All-New Range Rover PHEVs Bring Way More… Range

The Range Rover has been the pinnacle of luxury SUVs since the first-generation model invented this market segment in 1969. Since then, Land Rover has built only four generations of the flagship SUV, so it goes without saying that every time a new one comes out, it is a pretty special event. 

That’s all the more true for the unveiling of the all-new Range Rover, as the fifth-generation model promises to be the most technically advanced and refined iteration to date. It’s also the Range Rover that brings the most radical changes in the nameplate’s 52-year history.

Featuring the same unmistakable proportions smoothed out by modern design cues borrowed from the smaller Velar, the 2022 Range Rover no longer offers permanent four-wheel drive. Instead, it uses a new all-wheel-drive system that decouples the front wheels from the transmission at highway speeds for added efficiency.

A four-wheel steering system does come standard on all models to make the massive SUV more maneuverable, while a third row of seats is introduced as an option, in another first for the Range Rover.

Gallery: Range Rover mk5

While these firsts prove that the new Range Rover wants to keep up with the times, nothing says that more than electrification. Well, the big luxury SUV has got that area covered, too. The new Range Rover rides on the new MLA-Flex body platform designed for ICE, PHEV, and BEV powertrains.

Land Rover says a pure-electric model will join the family in 2024, but until then customers will have two interesting plug-in hybrid powertrains to choose from (besides the usual six- and eight-cylinder gasoline and diesel engines—most of them with mild-hybrid assistance). 

Badged P440e and P510e, Land Rover describes them as “extended range” PHEV powertrains. Both combine a 3.0-liter Ingenium straight-six gasoline engine with a 105 kW (141 hp) electric motor integrated with the transmission and a 38.2 kWh lithium-ion battery (31.8 kWh usable).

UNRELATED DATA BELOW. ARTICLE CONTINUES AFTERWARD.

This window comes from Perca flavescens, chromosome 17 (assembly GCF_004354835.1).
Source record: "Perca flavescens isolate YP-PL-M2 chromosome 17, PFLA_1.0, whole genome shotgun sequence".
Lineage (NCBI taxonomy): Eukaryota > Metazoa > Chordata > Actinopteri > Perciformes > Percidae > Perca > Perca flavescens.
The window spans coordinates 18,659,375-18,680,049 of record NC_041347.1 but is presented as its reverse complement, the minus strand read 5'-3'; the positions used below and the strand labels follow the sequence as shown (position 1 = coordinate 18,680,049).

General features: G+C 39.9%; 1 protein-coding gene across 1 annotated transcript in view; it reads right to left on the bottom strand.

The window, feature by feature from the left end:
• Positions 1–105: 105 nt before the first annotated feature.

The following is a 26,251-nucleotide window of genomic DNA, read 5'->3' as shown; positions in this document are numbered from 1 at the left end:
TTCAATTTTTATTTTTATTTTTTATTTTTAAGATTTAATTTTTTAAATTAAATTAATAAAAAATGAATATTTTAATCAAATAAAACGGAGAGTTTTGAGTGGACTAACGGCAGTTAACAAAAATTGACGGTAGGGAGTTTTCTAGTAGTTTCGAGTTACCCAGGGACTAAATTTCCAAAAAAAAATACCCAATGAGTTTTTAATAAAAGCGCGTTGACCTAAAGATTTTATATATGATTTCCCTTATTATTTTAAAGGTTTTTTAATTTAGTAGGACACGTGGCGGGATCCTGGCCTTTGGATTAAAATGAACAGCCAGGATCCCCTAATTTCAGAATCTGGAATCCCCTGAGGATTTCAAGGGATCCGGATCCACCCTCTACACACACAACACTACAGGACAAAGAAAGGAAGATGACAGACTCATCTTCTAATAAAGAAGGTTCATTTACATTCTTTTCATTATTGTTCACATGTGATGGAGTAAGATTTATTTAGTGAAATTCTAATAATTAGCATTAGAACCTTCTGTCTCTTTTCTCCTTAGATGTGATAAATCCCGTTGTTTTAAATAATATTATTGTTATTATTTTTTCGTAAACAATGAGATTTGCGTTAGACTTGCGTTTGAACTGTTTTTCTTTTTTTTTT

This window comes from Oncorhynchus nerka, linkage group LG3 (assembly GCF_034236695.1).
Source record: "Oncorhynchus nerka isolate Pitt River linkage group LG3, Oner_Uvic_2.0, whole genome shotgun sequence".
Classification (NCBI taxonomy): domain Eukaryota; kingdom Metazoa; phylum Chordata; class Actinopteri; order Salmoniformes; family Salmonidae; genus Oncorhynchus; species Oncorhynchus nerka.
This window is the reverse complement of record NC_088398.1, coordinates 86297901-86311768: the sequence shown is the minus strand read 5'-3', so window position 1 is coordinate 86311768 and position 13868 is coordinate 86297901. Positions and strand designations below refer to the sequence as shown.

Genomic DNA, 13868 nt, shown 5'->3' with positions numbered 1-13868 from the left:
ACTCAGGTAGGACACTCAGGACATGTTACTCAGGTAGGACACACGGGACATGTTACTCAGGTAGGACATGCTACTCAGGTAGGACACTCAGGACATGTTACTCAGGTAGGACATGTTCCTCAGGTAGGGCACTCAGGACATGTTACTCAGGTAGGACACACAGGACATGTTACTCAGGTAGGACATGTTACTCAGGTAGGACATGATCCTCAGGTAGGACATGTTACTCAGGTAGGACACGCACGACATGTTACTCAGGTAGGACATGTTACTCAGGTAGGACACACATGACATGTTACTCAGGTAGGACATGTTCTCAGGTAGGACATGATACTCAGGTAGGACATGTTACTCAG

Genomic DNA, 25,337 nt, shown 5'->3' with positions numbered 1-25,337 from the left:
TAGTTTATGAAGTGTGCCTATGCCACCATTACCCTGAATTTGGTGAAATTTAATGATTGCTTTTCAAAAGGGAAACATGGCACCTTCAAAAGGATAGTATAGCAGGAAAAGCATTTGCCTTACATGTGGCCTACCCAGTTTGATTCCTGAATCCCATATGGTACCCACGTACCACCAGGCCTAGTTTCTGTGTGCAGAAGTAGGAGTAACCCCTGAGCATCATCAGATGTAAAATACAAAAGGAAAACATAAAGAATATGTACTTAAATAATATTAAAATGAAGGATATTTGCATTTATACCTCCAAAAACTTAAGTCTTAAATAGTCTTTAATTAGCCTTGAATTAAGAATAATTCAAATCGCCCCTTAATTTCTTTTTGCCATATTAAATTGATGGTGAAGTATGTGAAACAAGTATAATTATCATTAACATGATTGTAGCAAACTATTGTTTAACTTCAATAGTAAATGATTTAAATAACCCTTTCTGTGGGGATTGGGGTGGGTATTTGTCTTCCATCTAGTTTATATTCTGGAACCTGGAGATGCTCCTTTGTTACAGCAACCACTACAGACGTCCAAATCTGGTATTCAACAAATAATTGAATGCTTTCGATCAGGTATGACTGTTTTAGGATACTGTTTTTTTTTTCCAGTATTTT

In all-electric mode, the battery provides enough juice for a driving range (WLTP) of 100 km (62 miles) and a top speed of 140 km/h (87 mph) in both cases. Real-world range is estimated at up to 80 km (50 miles), with overall CO2 emissions lower than 30 g/km.

Gallery: 2022 Range Rover PHEV

Land Rover says that typical customers will be able to complete up to 75 percent of trips using electric power only if they begin each journey with a full charge. Furthermore, with the battery located beneath the vehicle and within the wheelbase, the automaker claims that both luggage space and all-terrain capability are “uncompromised.”

The Range Rover P510e combines a 400 PS (395 hp) 3.0-liter straight-six with the 105 kW motor for a combined maximum power output of 510 PS (502 hp) and 700 Nm (516 lb-ft) of torque. It’s able to sprint from 0 to 60 mph (96 km/h) in 5.3 seconds. The P440e has a combined output of 440 PS (434 hp) and 620 Nm (457 lb-ft) of torque, so we assume that the ICE is rated lower.

Now, as far as market availability, the P510e will not come to the United States and will be offered exclusively with the standard wheelbase. The Range Rover P440e will arrive stateside, but it won’t be available at launch—its debut is expected in late 2022 for the 2023 model year.


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